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"Life is not a journey to the grave
with the intention of arriving safely
in one pretty and well preserved piece,
but to skid across the finish line sideways,
worn out, used up, leaking oil and shouting,
'GERONIMO!'".

You always hear the saying, "You've tried the rest, now buy the best.  Well, I just did.

Over the years, we've owned almost every brand of motorcycle out there.  For a while that was Goldwings.  At some point I decided I wanted to try something different.  I never found whatever it was that I was looking for until May 2010 when I found this in McLean, Illinois.

Yup, another Goldwing.  a 1996 Aspencade.  We found it in southern Illinois May 17th, 2010 and brought it home.  The second day I had it, I fell back in to an old forgotten habit.  I rode it 9 miles to town and back and somehow managed to put 112 miles on it in the process.  I think I found what was missing.

 

And here is what it looks like Now!

 

 

Some of the other projects we've built

and bikes we've owned.

Photobucket
1999 Moto Guzzi EV11 with a Motorvation Formula II.

 This sidecar has everything we've never had before.  It has a convertible top, electric lean, and a separate disc brake.  At first Barb thought it sat too low, but once she rode in it she believes it's the most comfortable sidecar we've owned.  Unfortunately, the bike is a bit too small to pull it and our camper. 

 

1998 Honda Valkyrie with a 1987 Ural sidecar.

I really regret selling this bike.  In fact this is the only motorcycle I've owned that I wish I had back. I should have kept it and put the Formula II on it.  At the time I didn't think they would look good together.  Today I wouldn't care.  The Formula is the best sidecar I've owned and that Valkyrie was a great bike.

1998 Honda Valkyrie with the Dnepr Sidecar.

 

  More power than you can imagine.  This thing pulls as well empty as it does with two adults on the bike and three kids in the sidecar. The sidecar was solid, but I didn't like the trunk access so I replaced it with a Ural car.

 

 

 

1980 Yamaha XS 850 and Dnepr sidecar. 

 

 I  bought this because it was  cheaper than the sidecar  alone.  Hated the bike, not big enough for the Interstate, but  the sidecar was great.

I moved the sidecar to an old XS1100, and then to the Valkyrie.

 

The Moto Guzzi EV11 with an original Milray Coupe Royale sidecar.

The wife didn't like the idea of riding in an enclosed cab, so this combination never made it to the road.  I sold it to a young lady who wanted to keep her Rottweiller away from curious fingers.

 

1986 Honda Goldwing Aspencade and a HitchHiker sidecar.

Great bike, but the sidecar was too small for the bike.  It was hard to keep this one on the ground and I eventually bent the frame on a hard left turn.

 

My grandchildren,  Brandon, Austin, and Caitlyn, shoehorned into the Dnepr.

 

1986 Honda Aspencade.

 I averaged 22,000 miles a year over 7 years with this bike.  That's the longest I ever kept one motorcycle.

1976 Gold Wing.

 I rode this one through a number of Wisconsin winters.  I'd put the fairing on in late fall and pull it off in spring.  Those are HD bags on the back.

1978 Honda Gold Wing

 with the Arthur Fulmer touring package and another home made trailer.  This was our first Gold Wing.  I used it as a down payment on a house in Kentucky.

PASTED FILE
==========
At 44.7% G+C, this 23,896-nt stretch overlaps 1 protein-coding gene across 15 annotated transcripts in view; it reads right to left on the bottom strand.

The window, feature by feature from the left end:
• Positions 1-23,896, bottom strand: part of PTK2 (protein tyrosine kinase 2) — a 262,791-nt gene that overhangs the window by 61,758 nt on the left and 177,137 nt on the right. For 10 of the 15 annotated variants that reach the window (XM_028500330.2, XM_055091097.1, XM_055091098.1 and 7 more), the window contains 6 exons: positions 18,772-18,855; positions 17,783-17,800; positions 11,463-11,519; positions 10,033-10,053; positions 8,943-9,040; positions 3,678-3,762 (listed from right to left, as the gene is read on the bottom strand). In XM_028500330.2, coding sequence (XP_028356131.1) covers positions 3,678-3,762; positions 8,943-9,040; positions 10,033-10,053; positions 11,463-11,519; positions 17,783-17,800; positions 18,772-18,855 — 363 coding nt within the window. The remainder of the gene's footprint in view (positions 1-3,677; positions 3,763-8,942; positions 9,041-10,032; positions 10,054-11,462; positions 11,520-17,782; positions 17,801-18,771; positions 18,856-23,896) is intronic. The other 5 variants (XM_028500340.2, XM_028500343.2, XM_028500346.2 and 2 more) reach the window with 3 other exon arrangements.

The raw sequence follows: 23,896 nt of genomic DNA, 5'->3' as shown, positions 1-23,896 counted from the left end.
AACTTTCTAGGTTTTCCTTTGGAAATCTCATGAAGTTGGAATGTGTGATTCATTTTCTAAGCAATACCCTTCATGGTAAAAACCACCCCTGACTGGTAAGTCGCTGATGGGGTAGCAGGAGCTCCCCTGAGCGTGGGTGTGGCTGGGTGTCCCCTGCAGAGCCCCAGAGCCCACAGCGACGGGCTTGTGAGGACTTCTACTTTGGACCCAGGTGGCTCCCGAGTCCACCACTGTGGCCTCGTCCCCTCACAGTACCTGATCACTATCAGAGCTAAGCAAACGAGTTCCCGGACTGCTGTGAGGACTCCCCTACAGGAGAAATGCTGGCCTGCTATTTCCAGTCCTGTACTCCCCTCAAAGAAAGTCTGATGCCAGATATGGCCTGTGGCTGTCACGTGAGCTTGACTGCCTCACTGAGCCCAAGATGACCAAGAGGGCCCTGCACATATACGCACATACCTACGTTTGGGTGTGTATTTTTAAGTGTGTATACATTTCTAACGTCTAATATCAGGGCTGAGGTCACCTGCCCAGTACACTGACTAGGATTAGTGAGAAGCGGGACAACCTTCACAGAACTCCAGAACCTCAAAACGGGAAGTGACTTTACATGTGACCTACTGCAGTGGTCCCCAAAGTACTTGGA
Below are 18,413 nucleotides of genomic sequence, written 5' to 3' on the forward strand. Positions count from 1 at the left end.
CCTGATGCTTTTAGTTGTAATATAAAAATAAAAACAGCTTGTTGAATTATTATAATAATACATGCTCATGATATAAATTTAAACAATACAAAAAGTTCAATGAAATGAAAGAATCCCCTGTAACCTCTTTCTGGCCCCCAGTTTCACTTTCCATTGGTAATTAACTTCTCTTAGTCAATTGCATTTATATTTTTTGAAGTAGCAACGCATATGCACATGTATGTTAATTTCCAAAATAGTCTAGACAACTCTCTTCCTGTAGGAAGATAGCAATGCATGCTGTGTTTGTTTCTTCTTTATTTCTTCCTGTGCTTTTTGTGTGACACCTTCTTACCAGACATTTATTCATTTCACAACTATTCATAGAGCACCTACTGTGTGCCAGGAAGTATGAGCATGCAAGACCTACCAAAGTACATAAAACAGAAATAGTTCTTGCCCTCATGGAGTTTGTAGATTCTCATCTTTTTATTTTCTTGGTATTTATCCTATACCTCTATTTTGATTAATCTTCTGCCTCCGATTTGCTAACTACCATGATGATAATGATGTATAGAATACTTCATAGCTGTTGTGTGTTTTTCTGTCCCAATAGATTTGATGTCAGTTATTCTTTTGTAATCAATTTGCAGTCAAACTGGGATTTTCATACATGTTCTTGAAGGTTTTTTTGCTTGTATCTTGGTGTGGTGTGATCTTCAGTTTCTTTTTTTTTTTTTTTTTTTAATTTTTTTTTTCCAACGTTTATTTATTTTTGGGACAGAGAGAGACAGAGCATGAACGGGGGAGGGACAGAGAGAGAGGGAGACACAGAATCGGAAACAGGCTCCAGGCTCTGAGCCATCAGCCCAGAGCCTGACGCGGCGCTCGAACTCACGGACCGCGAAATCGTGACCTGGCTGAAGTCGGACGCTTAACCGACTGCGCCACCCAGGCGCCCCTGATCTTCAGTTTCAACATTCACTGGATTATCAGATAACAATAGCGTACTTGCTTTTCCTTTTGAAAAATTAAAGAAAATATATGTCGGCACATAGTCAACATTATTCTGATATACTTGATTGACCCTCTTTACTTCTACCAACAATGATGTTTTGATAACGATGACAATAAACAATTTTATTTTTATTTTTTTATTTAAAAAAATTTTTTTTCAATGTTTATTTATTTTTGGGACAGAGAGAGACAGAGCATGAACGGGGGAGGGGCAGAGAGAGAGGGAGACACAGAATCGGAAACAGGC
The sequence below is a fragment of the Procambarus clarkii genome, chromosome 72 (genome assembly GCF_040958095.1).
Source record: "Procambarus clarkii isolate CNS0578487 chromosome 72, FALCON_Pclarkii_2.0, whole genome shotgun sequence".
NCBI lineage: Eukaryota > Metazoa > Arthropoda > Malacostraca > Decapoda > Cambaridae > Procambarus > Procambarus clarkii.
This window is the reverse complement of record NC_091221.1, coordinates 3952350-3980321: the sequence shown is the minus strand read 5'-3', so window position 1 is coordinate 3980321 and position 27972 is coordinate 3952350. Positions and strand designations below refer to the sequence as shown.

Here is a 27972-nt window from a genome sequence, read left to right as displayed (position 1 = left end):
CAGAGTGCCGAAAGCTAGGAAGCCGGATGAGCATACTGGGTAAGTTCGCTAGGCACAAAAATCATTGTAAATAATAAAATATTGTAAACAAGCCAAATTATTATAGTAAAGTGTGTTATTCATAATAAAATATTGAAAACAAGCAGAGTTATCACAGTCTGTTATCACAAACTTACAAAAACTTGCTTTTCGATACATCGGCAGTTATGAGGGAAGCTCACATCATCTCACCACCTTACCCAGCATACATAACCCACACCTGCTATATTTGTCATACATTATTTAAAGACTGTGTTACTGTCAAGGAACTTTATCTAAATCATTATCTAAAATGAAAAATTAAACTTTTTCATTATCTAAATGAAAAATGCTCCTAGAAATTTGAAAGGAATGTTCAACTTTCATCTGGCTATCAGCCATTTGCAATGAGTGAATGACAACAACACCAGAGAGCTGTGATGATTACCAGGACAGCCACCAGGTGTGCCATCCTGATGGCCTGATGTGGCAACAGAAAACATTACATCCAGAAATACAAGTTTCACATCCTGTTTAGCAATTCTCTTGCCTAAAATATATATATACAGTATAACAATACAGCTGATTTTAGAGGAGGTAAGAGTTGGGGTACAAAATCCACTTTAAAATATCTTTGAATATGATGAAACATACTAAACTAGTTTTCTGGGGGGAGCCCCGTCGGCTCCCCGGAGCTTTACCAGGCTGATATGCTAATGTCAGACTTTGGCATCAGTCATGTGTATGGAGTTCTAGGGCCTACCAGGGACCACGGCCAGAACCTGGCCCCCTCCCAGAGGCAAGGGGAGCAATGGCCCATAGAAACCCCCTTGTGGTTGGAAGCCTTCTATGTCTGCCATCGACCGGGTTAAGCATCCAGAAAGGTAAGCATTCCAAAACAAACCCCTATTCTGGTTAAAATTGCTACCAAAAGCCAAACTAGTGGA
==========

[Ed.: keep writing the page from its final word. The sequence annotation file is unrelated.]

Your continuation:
1942 Harley Davidson.

 Mine looked nothing like this.  By the time I got her, she was tired and I was broke.  But a friend still rides her today!

 

1974 Honda CB 750 with the home made trailer.

 This was both my first Japanese bike, and my first truly dependable motorcycle.

 

 

My 1959 Triumph Bonneville.

  I got this picture off the web.  I lost track of my early photos after a divorce, but I still have the memories. 

 

.

Not bad with a sidecar!  It's not this fast going UP the hill

 

 

1952 Triumph Thunderbird.

 Always wanted a  sidecar for this one, but couldn't afford it. 

 

Quite a few other bikes that were pretty much forgettable.

Assorted other H-Ds, some very old, some very new, all pretty much disappointments.  I'm not saying all Harley's are bad.  But the experiences I had with the bikes and with most of the dealers has been poor.

 

     
Dauntless Motors  Staying Warm in an Open Cockpit
or How to make your Own Electric Vests and Pants
 

Words of Motorcycle Wisdom

 
15 reasons you'll see a Goldwing on the side of the road.  By Bob Laford. Goggles For Bikers

 

And

 More Wisdom from Across the Sea

 

 I got the following in an email from Kurt Farris at
http://www.PowerSportsPro.com
 

Harley Riders

Goldwing Drivers

 
"This beer is flat, let's trash the place." "This cappuccino is cold. Let's only tip 10%."  
"Live to ride. Ride to Live." "Eat to ride. Ride to Eat."  
"Loud pipes save lives" "Honey, will you turn down the radio?"  
Black leather jacket and chaps Red snowmobile suit  
Black leather vest with chain closure and skull and lightning bolt on the back Gray twill vest with trading pins and Gold Wing Road Riders Association chapter patch on the back  
Meets other riders at "The Dam Ice House" Meets other riders at Denny's  
Biker Mama on the back HER Mama on the back.  
Rolling thunder BarcoLounger with wheels  
Dew rags covering up steel plate in the head from riding without a helmet. But looking COOL. Helmet with headset and microphones, covered in reflective patches  
Riding in groups of two Riding in groups of twenty  
Ape hanger bars and splinter seats Big wide seats for big wide butts  
Cross city ride ends at topless bar Cross country ride ends at Dairy Queen.  
National rider's group meeting called "Hog Rally". International group affair called "Wing Ding".  



And some owned by Friends and other Enthusiasts!

 

My favorite photo.

A friend who lives down the road from me was out shoveling snow

 and flagged me down to run in the house and get her camera for this shot.